BOONE, Iowa—The Boone City Council held a special meeting in early December to take time an prioritize goals for the next fiscal year. Goal setting has been a regular part of the city’s budget process for a number of years. City Administrator Bill Skare did update the Council on their goals for the current fiscal year and provided an update on progress for reaching those goals.
On the KWBG News and Public Affairs Program “Tuned In” last week, Boone Mayor John Slight talked about the goals. He said some are ongoing goals, some can be completed in the next fiscal year and some will take more than a year to complete. Slight said one of his priorities, and the Council agreed, to continue demolition of nuisance properties. He said the action will provide lots for additional residential development.
The Council also established incentives for residential development as a priority. This is a continuation of programs already available, including using Low to Moderate Tax Increment Finance funds to buy down the price to meet an established affordable housing price of under $175,000. The current program calls for a $5,000 incentive to keep the price below $175,000. The residential development on the former Bryant School site used the program extensively. Abbott Homes, the developer on the Lowell School property used the incentive for at least the first home but then decided to forgo that incentive for higher priced homes that actually sold at a faster pace. Another residential incentive is a tax abatement program that has been available for several years.
The Council did approve spending some resources for a brochure to provide more detailed information on investment and development in the community. Slight said the Council felt there wasn’t enough marketing on the current benefits available in Boone.
A priority from the Council’s Utility Committee is a concern about water quality and the ability to meet some of those demands. A recent Water Source Study reviewed the current issues facing the city’s Water Works, specifically considering nitrates in the water supply. The goal is to prioritize the issues and prepare a plan to handle changes that may occur in the city’s water source. Slight said on “Tuned In” last week that a mechanical process to remove nitrates is not in consideration because of the cost related to construction and operation.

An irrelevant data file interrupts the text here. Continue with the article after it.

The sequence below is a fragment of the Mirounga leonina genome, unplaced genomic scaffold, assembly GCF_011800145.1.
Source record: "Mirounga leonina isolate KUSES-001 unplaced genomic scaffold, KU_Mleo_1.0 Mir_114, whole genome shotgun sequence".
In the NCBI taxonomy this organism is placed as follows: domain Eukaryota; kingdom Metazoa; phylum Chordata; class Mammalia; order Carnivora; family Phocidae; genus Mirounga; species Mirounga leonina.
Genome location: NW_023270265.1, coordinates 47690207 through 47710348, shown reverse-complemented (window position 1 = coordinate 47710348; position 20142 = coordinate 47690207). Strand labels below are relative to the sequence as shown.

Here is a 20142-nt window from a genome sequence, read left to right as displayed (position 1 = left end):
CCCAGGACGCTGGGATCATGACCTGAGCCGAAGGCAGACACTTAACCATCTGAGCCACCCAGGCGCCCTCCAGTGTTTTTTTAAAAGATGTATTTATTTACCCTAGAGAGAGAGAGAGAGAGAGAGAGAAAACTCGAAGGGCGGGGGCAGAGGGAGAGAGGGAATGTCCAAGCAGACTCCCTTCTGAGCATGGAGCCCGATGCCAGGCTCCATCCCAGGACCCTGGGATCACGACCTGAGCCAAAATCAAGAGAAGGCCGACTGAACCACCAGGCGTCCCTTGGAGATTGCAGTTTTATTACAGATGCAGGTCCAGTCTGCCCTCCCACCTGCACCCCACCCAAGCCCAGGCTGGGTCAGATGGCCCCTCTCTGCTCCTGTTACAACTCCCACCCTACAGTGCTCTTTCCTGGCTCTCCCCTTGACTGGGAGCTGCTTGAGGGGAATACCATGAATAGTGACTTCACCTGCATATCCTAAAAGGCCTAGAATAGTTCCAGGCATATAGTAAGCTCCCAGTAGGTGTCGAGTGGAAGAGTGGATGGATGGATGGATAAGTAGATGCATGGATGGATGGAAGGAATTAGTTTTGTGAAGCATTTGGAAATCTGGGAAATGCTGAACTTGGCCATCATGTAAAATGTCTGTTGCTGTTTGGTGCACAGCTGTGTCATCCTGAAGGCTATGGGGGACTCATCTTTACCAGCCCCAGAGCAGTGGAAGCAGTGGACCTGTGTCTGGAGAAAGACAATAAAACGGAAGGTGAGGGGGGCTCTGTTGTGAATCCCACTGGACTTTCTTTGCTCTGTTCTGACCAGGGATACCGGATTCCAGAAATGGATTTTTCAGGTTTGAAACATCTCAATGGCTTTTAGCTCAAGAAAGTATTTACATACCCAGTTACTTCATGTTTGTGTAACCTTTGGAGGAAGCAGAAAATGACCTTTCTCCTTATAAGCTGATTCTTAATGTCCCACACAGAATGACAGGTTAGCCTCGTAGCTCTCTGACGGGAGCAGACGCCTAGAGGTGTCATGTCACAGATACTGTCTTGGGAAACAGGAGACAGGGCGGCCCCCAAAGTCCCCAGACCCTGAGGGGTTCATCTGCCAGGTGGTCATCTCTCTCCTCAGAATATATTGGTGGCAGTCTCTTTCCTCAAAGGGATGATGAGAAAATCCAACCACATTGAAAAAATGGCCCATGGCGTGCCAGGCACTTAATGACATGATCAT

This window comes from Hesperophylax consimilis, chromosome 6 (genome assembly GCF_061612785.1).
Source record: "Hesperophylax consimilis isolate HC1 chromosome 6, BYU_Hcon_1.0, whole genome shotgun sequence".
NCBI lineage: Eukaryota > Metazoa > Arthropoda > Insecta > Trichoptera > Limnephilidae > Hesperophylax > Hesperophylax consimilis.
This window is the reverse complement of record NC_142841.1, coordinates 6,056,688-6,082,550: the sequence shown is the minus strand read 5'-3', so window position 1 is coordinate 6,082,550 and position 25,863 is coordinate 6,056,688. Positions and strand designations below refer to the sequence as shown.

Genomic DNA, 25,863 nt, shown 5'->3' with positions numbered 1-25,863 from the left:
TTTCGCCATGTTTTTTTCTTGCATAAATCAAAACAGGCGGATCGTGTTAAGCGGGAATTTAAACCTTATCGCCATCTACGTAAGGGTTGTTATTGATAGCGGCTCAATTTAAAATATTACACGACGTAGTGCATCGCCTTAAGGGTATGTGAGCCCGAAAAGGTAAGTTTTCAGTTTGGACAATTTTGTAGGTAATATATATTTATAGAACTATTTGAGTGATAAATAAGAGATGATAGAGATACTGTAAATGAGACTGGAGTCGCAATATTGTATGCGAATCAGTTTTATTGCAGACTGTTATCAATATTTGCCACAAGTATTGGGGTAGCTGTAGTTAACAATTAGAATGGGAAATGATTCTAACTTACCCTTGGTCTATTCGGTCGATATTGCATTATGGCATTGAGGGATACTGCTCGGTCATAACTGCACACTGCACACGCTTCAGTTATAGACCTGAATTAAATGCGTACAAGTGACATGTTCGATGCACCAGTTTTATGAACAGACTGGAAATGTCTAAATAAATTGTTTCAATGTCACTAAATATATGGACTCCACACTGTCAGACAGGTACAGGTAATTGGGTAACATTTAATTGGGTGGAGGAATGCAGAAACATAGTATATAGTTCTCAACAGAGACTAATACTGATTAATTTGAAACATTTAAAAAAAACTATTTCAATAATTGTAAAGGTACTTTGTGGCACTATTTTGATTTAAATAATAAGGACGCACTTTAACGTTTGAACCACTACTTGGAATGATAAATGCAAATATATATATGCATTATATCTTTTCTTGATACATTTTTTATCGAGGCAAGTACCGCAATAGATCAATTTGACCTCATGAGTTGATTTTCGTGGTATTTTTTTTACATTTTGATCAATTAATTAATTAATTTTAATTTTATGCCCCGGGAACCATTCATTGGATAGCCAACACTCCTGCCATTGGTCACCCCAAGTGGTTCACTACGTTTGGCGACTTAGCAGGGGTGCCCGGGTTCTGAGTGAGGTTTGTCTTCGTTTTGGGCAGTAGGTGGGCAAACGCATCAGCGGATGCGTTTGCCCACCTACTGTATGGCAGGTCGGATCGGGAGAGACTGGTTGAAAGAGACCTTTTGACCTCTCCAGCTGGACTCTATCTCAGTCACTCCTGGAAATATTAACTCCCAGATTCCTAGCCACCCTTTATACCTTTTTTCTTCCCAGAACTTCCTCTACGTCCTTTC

A couple of ongoing goals included infrastructure maintenance, particularly sanitary sewer lines and valves on water mains. The Council also listed as a goal the continued funding for the city’s Downtown Incentive Fund, a fund used to provide a reimbursement to the property owner that spends money on their buildings, specifically facade work. The Council’s Economic Development Committee currently handles the program, and according to Slight, still has about $25,000 available for additional projects. The reimbursement is calculated on 40% of the project cost with a maximum reimbursement limited to $30,000. Initially plans to fund the Downtown Incentive Effort were based on the increased local option sales tax revenue generated when Wal~Mart opened their new store on the south side of Boone.
Even though the Council considers it’s priorities, the bottom line will be the ability to maintain those priorities through the budget process in early January.